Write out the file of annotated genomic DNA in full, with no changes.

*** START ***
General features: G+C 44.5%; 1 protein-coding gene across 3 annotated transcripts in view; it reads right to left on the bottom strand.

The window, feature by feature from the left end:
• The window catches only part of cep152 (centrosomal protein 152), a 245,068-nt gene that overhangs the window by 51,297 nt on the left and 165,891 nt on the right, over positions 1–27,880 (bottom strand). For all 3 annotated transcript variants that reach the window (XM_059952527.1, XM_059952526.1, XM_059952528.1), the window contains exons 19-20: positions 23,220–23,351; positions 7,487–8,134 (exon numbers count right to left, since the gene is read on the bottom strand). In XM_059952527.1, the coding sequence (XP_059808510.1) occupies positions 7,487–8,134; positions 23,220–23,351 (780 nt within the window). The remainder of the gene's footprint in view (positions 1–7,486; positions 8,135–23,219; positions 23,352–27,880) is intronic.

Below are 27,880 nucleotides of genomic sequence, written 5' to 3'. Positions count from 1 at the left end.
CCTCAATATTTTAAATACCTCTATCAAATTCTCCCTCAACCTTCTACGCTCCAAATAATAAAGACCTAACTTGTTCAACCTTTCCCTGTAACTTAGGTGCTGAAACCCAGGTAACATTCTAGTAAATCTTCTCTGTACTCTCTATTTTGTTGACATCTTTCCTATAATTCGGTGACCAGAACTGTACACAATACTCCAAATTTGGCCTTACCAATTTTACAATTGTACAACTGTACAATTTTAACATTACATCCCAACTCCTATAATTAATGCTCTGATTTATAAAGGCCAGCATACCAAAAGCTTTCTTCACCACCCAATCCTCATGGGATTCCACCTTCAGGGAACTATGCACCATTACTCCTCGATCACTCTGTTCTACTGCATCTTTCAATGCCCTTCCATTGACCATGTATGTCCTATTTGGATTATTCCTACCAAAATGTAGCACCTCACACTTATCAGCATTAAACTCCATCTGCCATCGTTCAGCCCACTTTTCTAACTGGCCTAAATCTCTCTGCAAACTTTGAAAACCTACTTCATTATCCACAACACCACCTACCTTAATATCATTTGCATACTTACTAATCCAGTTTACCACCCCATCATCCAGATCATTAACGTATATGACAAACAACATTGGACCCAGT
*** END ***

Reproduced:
General features: G+C 44.5%; 1 protein-coding gene across 3 annotated transcripts in view; it reads right to left on the bottom strand.

The window, feature by feature from the left end:
• The window catches only part of cep152 (centrosomal protein 152), a 245,068-nt gene that overhangs the window by 51,297 nt on the left and 165,891 nt on the right, over positions 1–27,880 (bottom strand). For all 3 annotated transcript variants that reach the window (XM_059952527.1, XM_059952526.1, XM_059952528.1), the window contains exons 19-20: positions 23,220–23,351; positions 7,487–8,134 (exon numbers count right to left, since the gene is read on the bottom strand). In XM_059952527.1, the coding sequence (XP_059808510.1) occupies positions 7,487–8,134; positions 23,220–23,351 (780 nt within the window). The remainder of the gene's footprint in view (positions 1–7,486; positions 8,135–23,219; positions 23,352–27,880) is intronic.

Below are 27,880 nucleotides of genomic sequence, written 5' to 3'. Positions count from 1 at the left end.
CCTCAATATTTTAAATACCTCTATCAAATTCTCCCTCAACCTTCTACGCTCCAAATAATAAAGACCTAACTTGTTCAACCTTTCCCTGTAACTTAGGTGCTGAAACCCAGGTAACATTCTAGTAAATCTTCTCTGTACTCTCTATTTTGTTGACATCTTTCCTATAATTCGGTGACCAGAACTGTACACAATACTCCAAATTTGGCCTTACCAATTTTACAATTGTACAACTGTACAATTTTAACATTACATCCCAACTCCTATAATTAATGCTCTGATTTATAAAGGCCAGCATACCAAAAGCTTTCTTCACCACCCAATCCTCATGGGATTCCACCTTCAGGGAACTATGCACCATTACTCCTCGATCACTCTGTTCTACTGCATCTTTCAATGCCCTTCCATTGACCATGTATGTCCTATTTGGATTATTCCTACCAAAATGTAGCACCTCACACTTATCAGCATTAAACTCCATCTGCCATCGTTCAGCCCACTTTTCTAACTGGCCTAAATCTCTCTGCAAACTTTGAAAACCTACTTCATTATCCACAACACCACCTACCTTAATATCATTTGCATACTTACTAATCCAGTTTACCACCCCATCATCCAGATCATTAACGTATATGACAAACAACATTGGACCCAGT